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Pakistani fertilizer firm to expand in U.S., but balks on controlling bomb materials
The Pakistani corporation that has refused the Pentagon's urgent appeals to control the flow of explosive materials to bomb-makers who kill U.S. troops is expanding its fertilizer manufacturing into the United States.
And it is being done with the help of U.S. taxpayers through the municipal bond market.
The Indiana Finance Authority has approved $1.27 billion in tax-exempt bonds for Midwest Fertilizer Corp. to build a nitrogenous fertilizer manufacturing plant in Posey County. Midwest is a new startup company of the Fatima Group, a conglomerate headquartered in Lahore, Pakistan.
Fatima's fertilizer components are used by terrorists in Pakistan and Afghanistan to build homemade bombs — the No. 1 killer of American service members in Afghanistan.
Fatima's corporate leaders know this is happening, based on communications with Obama administration officials and military leaders, but they have refused pleas to control the flow, according to an Army general.
Lt. Gen. Michael Barbero, who heads the Pentagon's Joint Improvised Explosive Device Defeat Organization (JIEDDO), bluntly criticized Fatima in testimony last month before a Senate panel.
He called Fatima "less than cooperative" in even instituting minimal controls on calcium ammonium nitrate, or CAN, a fertilizing compound that has been used in 70 percent of the homemade explosives deployed against U.S. troops.
Fatima is the only Pakistani producer of CAN, which is illegal to import into in Afghanistan.
Gen. Barbero said that nearly 1,900 Americans in Afghanistan had been killed or wounded by homemade bombs in 2012 at the time of his Dec. 13 testimony. He said the only sources for CAN are two Fatima Group plants in Pakistan.
In his testimony to the Senate Foreign Relations subcommittee on Near Eastern and South and Central Asian affairs, Gen. Barbero said:
"In 2011, I engaged the top leadership of Fatima Group, the producers of CAN in Pakistan, to urge their action in countering the illicit use of their fertilizer as an explosive through the implementation of several steps — a dye program, better tracking and such — but I also engaged the International Fertilizer Association and global fertilizer community to encourage the development of a whole-of-industry approach addressing the illicit use of their products.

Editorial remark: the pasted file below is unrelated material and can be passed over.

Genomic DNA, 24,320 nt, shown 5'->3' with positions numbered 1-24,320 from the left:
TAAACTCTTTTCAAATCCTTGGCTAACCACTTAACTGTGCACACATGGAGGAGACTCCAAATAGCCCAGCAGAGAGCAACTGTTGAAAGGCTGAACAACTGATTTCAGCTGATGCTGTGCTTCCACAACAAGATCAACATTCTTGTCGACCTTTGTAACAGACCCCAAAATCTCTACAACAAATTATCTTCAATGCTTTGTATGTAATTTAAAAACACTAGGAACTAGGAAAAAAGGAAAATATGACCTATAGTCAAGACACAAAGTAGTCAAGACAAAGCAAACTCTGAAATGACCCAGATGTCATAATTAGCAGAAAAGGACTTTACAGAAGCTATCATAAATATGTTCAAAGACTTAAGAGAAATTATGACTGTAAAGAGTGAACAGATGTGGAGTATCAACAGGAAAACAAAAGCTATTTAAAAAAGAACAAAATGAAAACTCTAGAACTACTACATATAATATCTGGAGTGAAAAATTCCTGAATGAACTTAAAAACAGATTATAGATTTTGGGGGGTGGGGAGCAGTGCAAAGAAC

"While the international and U.S. professional fertilizer associations are receptive and actively addressing these issues, the producers within Pakistan have been less than cooperative. Despite making minor packaging, tracking and marketing changes, they have not implemented any effective product security or stewardship efforts. I believe Pakistani-based CAN producers can and must do more.
"While the government of Pakistan has taken military actions to address the idea of threatening and going after these networks, these efforts remain focused on Pakistan's domestic threat and have had not measurable effect on the number of [bombings] in Afghanistan, on the flow of [homemade explosives] precursor materials smuggled across the border, or on the threat of networks operating in Pakistan who attack our troops in Afghanistan."
Gen. Barbero testified that, after meeting with a Fatima Group leader at JIEDDO headquarters in 2011, all future contact was cut off by the Pakistan government.
"We requested the actions that I indicated, and specifically, find a way to dye this material so our border guards on both side — our soldiers — can look at something and determine it's either the residue or the ammonium nitrate," the general said. "Right now, it's this nondescript, milky-white substance, which is often repackaged as detergent. So how can you tell the difference in what it is? So we request that.
"We've been told no on the dye," he said.
The Washington Times asked the JIEDDO press office if the situation with Fatima has improved in the month since Gen. Barbero's testimony. A spokeswoman declined to comment.
As Fatima stiff-arms the U.S. military, it is eyeing a chunk of the American fertilizer market.
Jim McGoff, counsel for the Indiana Finance Authority, told The Times that Fatima has created the Midwest Fertilizer Corp. and plans to build its first U.S. plant in that state.
Fatima is capitalizing on a 2008 federal disaster relief law that allows its company to obtain financing through Indiana's municipal bond market. The law allows the bond buyer, or lender, to pay no or limited taxes on the bond's interest, which means that Fatima would pay 5 percent interest instead of 7 percent.
"The federal benefit bestowed to the borrower would be the 2 percent differential," Mr. McGoff said. "The growth repayment of their obligations is much cheaper."
Midwest Fertilizer "is a new entity that is being incorporated and will be registered in the state of Indiana. And it will be a subsidiary of a company that is Fatima Group," Mr. McGoff said. "My understanding is this is a startup, a first endeavor for the Fatima Group in the United States."
Indiana state records show that Midwest was registered in Indiana in September at a time when the Pentagon says Fatima continued to be uncooperative in fighting homemade bombs.
Besides the CAN-Fatima issue, Gen. Barbero had more bad news when it comes to Pakistan and countering homemade bombs.
In July, Pakistan agreed to a military-to-military cooperation framework. At the time of his Dec. 13 testimony, the agreement "remains in its original draft form, with no progress," Gen. Barbero said.
© Copyright 2014 The Washington Times, LLC. Click here for reprint permission.
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